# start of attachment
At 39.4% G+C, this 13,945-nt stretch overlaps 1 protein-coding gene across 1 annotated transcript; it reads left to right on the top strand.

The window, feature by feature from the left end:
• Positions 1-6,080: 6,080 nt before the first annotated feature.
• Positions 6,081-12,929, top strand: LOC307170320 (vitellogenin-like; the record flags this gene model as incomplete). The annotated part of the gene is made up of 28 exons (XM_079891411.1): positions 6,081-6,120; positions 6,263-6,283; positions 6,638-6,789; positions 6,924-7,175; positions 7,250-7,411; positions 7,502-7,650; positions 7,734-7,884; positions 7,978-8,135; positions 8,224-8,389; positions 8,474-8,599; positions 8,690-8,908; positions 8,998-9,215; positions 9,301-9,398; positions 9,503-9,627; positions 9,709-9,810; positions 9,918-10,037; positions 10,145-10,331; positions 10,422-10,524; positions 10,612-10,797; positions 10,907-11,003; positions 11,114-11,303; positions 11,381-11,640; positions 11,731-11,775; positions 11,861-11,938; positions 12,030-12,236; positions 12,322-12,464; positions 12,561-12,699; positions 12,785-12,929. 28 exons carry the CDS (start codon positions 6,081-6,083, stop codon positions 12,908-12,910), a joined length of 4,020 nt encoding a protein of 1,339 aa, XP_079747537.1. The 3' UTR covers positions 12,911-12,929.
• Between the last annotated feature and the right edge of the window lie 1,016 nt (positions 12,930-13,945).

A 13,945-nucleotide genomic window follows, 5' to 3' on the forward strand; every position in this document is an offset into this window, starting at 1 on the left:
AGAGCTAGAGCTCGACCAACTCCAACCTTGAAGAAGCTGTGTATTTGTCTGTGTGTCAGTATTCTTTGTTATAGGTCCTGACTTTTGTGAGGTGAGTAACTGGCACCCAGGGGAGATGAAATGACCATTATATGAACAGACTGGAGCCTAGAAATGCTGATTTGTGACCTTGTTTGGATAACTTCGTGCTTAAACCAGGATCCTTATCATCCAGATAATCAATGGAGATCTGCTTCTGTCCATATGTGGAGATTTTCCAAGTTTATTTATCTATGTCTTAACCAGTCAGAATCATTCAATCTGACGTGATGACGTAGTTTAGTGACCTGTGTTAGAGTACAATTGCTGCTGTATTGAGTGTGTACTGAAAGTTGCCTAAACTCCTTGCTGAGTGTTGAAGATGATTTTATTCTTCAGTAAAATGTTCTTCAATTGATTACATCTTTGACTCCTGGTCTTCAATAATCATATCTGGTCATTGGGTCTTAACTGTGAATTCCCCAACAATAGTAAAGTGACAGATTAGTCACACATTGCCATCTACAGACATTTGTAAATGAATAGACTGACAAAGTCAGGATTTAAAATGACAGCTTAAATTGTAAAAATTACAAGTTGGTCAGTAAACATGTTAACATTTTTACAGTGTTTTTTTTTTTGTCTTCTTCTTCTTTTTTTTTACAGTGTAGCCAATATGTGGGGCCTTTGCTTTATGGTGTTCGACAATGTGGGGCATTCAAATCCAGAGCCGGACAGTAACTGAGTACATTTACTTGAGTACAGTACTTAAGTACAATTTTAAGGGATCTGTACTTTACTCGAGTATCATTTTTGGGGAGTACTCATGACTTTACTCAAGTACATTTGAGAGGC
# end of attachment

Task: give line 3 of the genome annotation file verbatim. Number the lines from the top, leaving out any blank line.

• Positions 1-6,080: 6,080 nt before the first annotated feature.